“South Africa was the first African central bank to be granted an investment quota for the Chinese onshore market,” he said in a speech prepared for delivery.
“The Chinese bond market is the world’s fifth largest, continues to grow rapidly in both depth and liquidity, and the onshore market provides more favourable yields.”
Mminele said an agreement between the bank and the People’s Bank of China allowed the SARB to invest approximately US1.5 billion (around R15bn), which was about three percent of South Africa’s official gold and foreign exchange reserves.
Mminele was speaking at the Standard Bank fifth African Central Bank Reserves Management Conference in Johannesburg.
He said the SARB had taken steps to invest in new asset classes and new currencies other than the renminbi — the official currency of the People’s Republic of China.
“The bank will be diversifying into currencies such as the Korean Won, Australian Dollar and New Zealand Dollar.
“New asset classes that the bank has begun to invest in include covered bonds and mortgage-backed securities, and we have recently begun trading in bond futures to mitigate the potentially negative impact of rising bond yields on the reserves as well as for more efficient portfolio management,” Mminele said.
Investing in these instruments demanded better-skilled staff and more sophisticated information technology and risk systems.
The SARB had gained a lot of training through external fund managers, including two official sector fund managers — the Bank of International Settlements and the World Bank.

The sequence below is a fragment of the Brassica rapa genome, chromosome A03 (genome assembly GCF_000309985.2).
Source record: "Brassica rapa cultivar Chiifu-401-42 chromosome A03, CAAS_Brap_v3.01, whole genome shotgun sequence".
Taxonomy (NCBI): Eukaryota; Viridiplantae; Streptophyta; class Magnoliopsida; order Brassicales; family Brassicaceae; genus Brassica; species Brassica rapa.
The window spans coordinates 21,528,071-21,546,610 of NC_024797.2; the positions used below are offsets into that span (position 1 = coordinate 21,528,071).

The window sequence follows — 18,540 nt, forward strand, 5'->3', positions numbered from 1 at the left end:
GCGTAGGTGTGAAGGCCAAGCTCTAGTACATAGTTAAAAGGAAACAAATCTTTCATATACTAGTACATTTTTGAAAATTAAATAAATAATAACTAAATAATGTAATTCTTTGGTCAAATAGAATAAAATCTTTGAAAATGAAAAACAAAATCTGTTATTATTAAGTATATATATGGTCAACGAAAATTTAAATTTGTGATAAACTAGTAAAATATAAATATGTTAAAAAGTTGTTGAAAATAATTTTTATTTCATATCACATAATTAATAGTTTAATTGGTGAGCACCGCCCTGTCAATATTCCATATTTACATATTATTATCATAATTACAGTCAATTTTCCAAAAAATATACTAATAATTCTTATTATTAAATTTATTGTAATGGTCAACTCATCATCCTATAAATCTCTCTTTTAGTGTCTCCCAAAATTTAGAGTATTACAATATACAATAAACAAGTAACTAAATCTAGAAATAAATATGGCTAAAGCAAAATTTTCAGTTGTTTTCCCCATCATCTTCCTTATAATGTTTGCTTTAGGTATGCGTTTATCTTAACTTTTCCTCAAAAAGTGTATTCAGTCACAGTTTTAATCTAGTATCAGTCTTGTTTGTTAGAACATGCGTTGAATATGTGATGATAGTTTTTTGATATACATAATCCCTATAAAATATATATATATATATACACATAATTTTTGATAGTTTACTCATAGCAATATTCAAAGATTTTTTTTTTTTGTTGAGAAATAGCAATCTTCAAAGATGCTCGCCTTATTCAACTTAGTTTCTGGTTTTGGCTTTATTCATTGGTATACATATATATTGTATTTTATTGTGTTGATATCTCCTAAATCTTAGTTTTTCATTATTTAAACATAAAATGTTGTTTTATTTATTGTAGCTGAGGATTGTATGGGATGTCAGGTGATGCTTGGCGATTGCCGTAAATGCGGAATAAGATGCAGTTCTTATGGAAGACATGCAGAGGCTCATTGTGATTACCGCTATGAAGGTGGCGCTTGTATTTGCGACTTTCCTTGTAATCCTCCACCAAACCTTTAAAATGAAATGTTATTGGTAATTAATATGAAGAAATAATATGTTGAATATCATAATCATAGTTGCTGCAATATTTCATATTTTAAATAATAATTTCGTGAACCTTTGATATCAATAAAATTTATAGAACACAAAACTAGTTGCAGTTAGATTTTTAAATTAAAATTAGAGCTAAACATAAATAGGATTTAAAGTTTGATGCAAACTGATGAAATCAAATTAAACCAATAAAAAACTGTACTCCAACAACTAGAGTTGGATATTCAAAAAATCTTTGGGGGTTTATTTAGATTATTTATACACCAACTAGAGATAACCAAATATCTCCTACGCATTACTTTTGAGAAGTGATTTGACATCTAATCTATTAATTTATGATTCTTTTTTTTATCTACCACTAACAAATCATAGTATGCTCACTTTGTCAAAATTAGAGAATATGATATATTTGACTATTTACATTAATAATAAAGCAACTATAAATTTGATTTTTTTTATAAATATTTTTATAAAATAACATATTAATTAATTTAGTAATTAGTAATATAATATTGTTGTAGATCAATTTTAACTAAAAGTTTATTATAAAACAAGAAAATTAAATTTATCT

The bank had been part of the World Bank’s Reserves Advisory and Management Programme (Ramp) since 2006.
“Through this engagement bank staff not only received extensive training but are now also in a position to provide training and engage in knowledge transfer with other central banks within the SADC (Southern African Development Community) region.
“Being a member of the Ramp programme has greatly enhanced our efficiency in managing reserves,” said Mminele.
The SARB had made changes to the proportion of funds managed internally and externally and was currently reviewing the custodial arrangements it had in place.
The bank had also embarked on a comprehensive systems renewal project to upgrade its IT and risk management systems.
“We hope to make final decisions for the systems renewal later this year and hopefully be in a position to start implementing whichever system is chosen by the end of the year or early in 2014.
“The decision regarding custodial arrangements we also hope to make early next year,” Mminele said.